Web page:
Niseko, Japan, “has quietly become the stuff of legend among the skiing cognoscenti,” said Eric Hansen in Outside. Located a 90-minute flight from Tokyo, the town on the nation’s northernmost island gets more snow each January than any other ski area in the world, and that snow is generally as dry as the finest powder found anywhere in North America. Australian skiers discovered Niseko after 9/11, when getting to Whistler in British Columbia suddenly became a challenge. Their support has kept the area in business while nearby Japanese slopes were failing, but Niseko still combines “movie-quality powder” with the laid-back vibe of a locals’ hill. Of the 48 feet of snow that fall on the town in an average year, 15 feet arrive in January. “Finding fresh powder is almost never a problem.”
My guide tells me I’m lucky when my first day of backcountry skiing is greeted by a bright sun and bluebird sky. I am, but I’m happier still when Niseko is once again “thoroughly snow-fogged,” as it can be day after day for weeks at a time. I spend most of my off-slope time touring Niseko Village, one of four base areas, then ski powder at night under the “impressive constellation of lights” of neighboring Hirafu. Natural hot springs called onsen bubble up everywhere, and I make a point of soaking my weary body at Goshiki, a “legendary” onsen—half indoor and half out—that sits at the end of one backcountry run.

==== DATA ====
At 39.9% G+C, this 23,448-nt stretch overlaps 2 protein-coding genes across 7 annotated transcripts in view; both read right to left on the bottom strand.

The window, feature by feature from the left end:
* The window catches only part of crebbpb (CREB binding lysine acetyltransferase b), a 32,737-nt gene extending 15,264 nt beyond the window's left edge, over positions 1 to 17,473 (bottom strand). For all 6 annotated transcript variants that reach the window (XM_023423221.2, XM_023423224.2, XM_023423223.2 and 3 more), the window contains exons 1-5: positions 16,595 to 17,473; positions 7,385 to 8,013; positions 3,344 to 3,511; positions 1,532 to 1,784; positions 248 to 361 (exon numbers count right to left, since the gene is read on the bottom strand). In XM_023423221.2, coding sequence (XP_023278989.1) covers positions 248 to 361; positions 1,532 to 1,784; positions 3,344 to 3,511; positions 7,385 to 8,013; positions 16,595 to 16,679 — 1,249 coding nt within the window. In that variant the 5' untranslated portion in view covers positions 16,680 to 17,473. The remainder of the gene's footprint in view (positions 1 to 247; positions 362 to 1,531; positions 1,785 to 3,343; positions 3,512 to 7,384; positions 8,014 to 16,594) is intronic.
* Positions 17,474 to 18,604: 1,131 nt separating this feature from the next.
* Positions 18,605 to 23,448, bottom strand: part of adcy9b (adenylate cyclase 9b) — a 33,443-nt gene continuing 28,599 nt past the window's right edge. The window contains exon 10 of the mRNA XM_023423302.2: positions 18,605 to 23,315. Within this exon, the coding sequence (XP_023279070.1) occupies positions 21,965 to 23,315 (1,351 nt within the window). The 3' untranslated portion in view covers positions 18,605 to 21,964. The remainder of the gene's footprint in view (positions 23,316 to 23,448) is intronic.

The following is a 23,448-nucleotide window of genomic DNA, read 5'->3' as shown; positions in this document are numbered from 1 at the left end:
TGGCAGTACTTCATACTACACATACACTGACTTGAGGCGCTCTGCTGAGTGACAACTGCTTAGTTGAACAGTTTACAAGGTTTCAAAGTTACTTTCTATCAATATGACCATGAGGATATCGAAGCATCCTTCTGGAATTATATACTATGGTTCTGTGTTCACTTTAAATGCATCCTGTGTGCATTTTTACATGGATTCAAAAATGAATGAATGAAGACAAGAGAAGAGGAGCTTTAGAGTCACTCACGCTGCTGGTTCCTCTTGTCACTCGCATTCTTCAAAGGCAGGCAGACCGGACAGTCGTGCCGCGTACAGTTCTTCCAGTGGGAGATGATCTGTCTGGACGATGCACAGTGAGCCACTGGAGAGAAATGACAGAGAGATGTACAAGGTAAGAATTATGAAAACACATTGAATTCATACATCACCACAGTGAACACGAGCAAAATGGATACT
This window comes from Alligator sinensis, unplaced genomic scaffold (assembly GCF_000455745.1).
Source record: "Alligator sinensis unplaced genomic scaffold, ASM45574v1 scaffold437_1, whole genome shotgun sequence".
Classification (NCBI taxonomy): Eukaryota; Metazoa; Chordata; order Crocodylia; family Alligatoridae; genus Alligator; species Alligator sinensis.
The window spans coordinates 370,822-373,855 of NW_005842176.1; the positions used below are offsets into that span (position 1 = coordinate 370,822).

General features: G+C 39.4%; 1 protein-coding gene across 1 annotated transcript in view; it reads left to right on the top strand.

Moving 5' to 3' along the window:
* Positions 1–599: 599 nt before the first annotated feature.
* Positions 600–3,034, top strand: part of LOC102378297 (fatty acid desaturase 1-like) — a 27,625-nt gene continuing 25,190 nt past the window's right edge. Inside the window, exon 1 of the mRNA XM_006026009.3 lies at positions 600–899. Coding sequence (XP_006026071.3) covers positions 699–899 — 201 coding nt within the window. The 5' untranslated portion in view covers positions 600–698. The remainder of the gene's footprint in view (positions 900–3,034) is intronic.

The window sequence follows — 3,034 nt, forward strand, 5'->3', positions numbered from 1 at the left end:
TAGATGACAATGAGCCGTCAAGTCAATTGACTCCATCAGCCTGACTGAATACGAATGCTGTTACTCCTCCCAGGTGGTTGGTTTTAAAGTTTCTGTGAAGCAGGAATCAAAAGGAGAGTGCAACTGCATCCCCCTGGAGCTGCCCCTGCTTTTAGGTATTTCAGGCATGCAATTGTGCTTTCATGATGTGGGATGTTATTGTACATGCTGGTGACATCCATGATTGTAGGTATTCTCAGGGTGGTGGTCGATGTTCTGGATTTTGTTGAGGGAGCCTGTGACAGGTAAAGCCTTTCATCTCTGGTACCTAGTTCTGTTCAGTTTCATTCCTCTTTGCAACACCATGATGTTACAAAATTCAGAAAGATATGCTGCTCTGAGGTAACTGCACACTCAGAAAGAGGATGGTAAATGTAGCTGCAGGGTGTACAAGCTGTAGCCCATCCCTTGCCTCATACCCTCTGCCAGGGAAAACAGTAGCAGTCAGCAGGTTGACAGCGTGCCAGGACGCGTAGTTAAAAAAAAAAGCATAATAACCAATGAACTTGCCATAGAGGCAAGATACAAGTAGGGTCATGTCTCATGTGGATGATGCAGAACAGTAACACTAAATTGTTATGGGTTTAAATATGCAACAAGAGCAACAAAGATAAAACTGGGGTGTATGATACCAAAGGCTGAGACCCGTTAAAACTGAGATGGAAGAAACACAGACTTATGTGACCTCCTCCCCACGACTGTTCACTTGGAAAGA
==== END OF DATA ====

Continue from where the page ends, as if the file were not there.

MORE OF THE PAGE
Feathery snow is falling heavily as I part ways with the members of a snowboarding club I’ve enjoyed most of another day with. They were curious to hear about what it’s like to ski Whistler, but took for granted the blizzard then enveloping smaller Niseko. For a while longer, I ski alone, “poofing through fluff and leaping off pillow drops” while the flakes keep coming. “‘Aoooooooo!’ I howl, bringing my skis to a hissing stop after another half-dozen untracked runs.” I’m completely alone, and I’m beginning to believe that Niseko might just be the best ski resort in the world.
At Shiki Niseko (shikiniseko.com), a hotel in the village of Hirafu, doubles start at $524